The boys have a few things to say as well. Michael Clemente, who is at the center of all the hip-shaking action, (if you’re thinking Elvis, you’re thinking correctly), had never taken anything like this on before, but didn’t show his inexperience in any way at a recent rehearsal, “It’s fun doing it. I’m not that intimidated by it, but it definitely brings more confidence into it when everyone else is doing it with you.”
The one boy everybody mentioned as the biggest surprise was Peter Spratt, like Clemente a senior who has never danced on stage before. “You should see Peter Spratt,” was a common refrain. “Peter leads them and they all follow,” said Liz Richter. Tess Dul added that “Peter Spratt has surprised everyone with his amazing aptitude for dance.” When asked about this newly-displayed talent, Spratt was modest, but pleased, “I feel as though I’ve always been a good dancer, but I’ve never done this kind of dancing and it’s great to be able to do it. Everyone was confused and uncomfortable at the beginning, but that went away quickly. ‘Greased Lightning’ is the one song that everyone knows and everyone will be into it.”
Despite the feel-good vibe of the show, Grease is still a lot of work and cast and crew have been putting in the time over the past couple of months to make it all seem footloose and fancy free this weekend. Director Mechalakos, who heads the drama program at Haldane, points out the potential pitfalls: “because of the nature of the music there’s a danger in being too casual with it—it’s easy to put it on autopilot. We’re working on making it not sloppy. The cast is great, once I remind them of this, they always respond. In comparison to the other shows I’ve done here, the music isn’t as challenging, but there’s the dance component.”
All of the kids involved, from freshmen in the ensemble to seniors trying musical theater for the first time, had much praise for the experience as a whole. Jackie Eschenberg, such a senior, had this to say, “It’s definitely been great. The best part has been getting to know people I’d just seen in the hallway, and learning more about them than just their names.” Junior Dima Spinelli had some of the same sentiments, “It makes me feel good to be around the people that I know here; it builds your energy. Little things you learn each day make the performance better. If you stand out as an individual, you’ll make the whole group better.” Alison Duncan, a ninth-grader, was positive as well, “There’s been a lot of commitment, but it’s been an amazing experience—totally worth it in the end.”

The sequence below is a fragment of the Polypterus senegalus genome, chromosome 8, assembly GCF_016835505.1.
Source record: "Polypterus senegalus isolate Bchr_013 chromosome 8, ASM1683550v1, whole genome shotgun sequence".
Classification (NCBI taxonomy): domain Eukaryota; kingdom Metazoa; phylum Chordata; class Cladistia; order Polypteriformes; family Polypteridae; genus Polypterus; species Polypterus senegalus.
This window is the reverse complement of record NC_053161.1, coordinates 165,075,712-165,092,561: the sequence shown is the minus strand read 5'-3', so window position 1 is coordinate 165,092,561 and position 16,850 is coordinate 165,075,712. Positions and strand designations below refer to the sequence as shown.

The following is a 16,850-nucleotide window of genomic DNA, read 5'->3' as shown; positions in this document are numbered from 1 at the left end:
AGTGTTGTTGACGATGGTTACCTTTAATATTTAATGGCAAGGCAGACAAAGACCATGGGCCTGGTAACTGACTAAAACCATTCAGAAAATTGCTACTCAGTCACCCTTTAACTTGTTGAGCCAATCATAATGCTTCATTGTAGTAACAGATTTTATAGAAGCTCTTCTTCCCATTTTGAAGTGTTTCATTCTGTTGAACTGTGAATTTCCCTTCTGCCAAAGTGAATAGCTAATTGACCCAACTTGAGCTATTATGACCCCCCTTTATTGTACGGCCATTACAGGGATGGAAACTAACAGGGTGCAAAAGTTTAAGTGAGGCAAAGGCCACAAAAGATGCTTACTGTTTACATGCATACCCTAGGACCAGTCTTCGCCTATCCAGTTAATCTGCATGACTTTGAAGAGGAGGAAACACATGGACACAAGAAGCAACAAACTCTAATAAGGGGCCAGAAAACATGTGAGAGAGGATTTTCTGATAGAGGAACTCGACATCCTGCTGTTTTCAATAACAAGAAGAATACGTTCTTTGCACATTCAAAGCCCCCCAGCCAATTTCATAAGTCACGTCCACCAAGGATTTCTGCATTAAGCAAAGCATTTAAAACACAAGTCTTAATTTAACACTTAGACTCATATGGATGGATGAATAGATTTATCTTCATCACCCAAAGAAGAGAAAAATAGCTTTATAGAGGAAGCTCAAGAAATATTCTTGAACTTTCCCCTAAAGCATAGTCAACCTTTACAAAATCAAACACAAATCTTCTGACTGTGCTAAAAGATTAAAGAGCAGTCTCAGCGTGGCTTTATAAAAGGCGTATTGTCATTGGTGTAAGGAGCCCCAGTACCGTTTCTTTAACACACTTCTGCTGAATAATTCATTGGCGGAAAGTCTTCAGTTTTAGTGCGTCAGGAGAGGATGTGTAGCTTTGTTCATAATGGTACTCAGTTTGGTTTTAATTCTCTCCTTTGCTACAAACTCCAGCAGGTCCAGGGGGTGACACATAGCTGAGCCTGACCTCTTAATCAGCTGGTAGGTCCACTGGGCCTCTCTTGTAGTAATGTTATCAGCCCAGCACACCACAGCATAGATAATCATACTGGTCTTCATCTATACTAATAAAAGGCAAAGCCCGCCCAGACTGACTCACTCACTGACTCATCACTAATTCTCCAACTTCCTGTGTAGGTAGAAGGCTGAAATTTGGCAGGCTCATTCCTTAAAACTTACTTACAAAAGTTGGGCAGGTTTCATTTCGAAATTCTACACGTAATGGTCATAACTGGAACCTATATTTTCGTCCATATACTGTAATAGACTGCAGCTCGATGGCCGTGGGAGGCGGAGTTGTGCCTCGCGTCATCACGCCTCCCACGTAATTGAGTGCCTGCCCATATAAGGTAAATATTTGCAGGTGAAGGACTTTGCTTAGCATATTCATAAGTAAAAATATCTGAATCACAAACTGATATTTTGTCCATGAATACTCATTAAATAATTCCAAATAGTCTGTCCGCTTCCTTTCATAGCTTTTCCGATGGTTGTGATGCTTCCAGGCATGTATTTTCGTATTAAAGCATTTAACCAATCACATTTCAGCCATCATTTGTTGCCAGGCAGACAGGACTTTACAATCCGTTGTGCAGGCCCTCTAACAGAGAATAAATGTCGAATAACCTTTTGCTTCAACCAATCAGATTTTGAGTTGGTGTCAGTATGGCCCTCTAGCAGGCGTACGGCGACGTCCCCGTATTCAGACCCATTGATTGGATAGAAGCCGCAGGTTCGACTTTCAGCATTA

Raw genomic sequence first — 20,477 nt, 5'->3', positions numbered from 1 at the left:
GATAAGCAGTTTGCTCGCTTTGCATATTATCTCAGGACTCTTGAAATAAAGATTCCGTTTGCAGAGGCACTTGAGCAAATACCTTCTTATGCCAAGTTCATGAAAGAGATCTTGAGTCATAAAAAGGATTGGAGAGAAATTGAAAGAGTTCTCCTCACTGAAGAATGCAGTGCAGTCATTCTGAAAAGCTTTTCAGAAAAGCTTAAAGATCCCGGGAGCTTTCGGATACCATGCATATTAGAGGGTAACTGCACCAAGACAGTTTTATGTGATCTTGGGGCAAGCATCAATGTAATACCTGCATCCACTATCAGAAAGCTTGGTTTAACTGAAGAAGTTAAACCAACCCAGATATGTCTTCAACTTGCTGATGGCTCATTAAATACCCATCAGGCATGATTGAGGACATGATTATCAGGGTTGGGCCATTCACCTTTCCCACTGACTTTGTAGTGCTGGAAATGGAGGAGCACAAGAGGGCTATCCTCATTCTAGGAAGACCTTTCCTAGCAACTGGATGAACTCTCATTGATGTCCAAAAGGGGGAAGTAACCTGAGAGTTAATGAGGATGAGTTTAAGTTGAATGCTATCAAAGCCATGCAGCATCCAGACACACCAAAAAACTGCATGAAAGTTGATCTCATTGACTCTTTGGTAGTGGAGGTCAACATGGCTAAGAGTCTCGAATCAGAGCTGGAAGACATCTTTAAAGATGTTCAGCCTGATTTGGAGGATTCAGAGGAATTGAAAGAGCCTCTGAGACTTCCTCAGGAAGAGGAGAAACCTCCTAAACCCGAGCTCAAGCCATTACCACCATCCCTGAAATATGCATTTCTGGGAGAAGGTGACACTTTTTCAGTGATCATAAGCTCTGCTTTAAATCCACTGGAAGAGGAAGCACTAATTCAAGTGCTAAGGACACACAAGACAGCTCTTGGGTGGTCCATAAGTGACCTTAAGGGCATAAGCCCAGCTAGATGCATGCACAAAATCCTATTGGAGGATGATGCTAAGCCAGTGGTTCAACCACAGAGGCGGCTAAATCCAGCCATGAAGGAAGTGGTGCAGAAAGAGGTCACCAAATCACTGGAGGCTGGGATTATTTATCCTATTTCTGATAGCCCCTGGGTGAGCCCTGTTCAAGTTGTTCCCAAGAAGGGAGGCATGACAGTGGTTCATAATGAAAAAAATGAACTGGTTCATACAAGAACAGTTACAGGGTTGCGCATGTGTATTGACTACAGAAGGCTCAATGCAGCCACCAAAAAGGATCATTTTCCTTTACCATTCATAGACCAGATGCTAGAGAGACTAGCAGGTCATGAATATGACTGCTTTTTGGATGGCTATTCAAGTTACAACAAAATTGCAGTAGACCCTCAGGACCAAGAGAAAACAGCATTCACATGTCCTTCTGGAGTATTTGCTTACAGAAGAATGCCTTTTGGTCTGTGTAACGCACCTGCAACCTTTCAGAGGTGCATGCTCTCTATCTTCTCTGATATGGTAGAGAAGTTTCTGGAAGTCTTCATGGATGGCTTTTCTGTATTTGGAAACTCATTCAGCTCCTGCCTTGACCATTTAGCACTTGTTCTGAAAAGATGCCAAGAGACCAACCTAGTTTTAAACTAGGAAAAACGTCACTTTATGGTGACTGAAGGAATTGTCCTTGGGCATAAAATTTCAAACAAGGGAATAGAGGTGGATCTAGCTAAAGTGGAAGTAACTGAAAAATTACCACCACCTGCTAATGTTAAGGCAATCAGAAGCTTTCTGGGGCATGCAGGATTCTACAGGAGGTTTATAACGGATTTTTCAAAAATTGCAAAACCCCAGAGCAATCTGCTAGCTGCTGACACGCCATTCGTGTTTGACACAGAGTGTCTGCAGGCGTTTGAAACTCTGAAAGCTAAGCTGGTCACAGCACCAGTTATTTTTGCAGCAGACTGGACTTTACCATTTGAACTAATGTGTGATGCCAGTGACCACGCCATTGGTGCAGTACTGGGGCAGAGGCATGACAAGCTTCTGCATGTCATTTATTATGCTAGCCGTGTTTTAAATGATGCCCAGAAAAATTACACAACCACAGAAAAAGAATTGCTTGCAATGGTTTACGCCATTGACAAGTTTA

And by the way, as equal rights for women have come a long way since the Grease era, it is only fair to report that there’s some mighty fine dancing action from the girls as well.
Note to parents of the under-twelves: although it’s a lot of fun, the version of Grease being performed is the original and is only lightly edited. You may find some of the language, themes (which include teen pregnancy) and attitudes not suitable for your child. The ‘teaser’ for the show, traditionally performed for all grades will this year be performed for 8th to 12th grades only due to the nature of the material. Admission is open to all, however, and if your child is watching Glee at home, you should have no concerns with Grease.
In addition to those noted above, the cast, in order of appearance, includes: Conor Austin, Jessica Gore, Kady Neill, Mary Mechalakos, Matt Marino, Malachy Cleary, Will Simone, Stephen McCann, Nick Marino, Kiran Kalantri, Chrissy Glorius, Simon Close, Conner Brennan, Caitriona Daly, Gareth Gore, Gianna Grandetti, Patrick Junjulas, Laura Kearns, Cal Lane, Jaimee Marigliano, Melina Marinakis, Sara Rizzi, Cali Schweikhart, Remi Smith, Kieran Spinelli and Miranda Thompson. Frank Cacchetta is the technical director. The (by advance word of mouth) “smokin”” band consists of Mitch Dul, Al Hemberger, Mike Larocco, Jim Mechalakos, John Teagle and Buddy Traina. Kieran Austin and Miranda Thompson were the rehearsal pianists.
Grease will be performed at the Haldane auditorium on Friday and Saturday, March 25 and 26, at 7 p.m. and on Sunday, March 27 at 2 p.m. Tickets cost $10 for adults and $5 for seniors and children, and can be purchased at the door.
Photos by A. Rooney
P.S. Reporter’s note: In high school by chance I happened to have an English teacher named Miss Lynch. And she happened to be tough. Not crazy, but kind of mean. Hopefully she isn’t reading this now, diagramming the sentences with a frown on her face!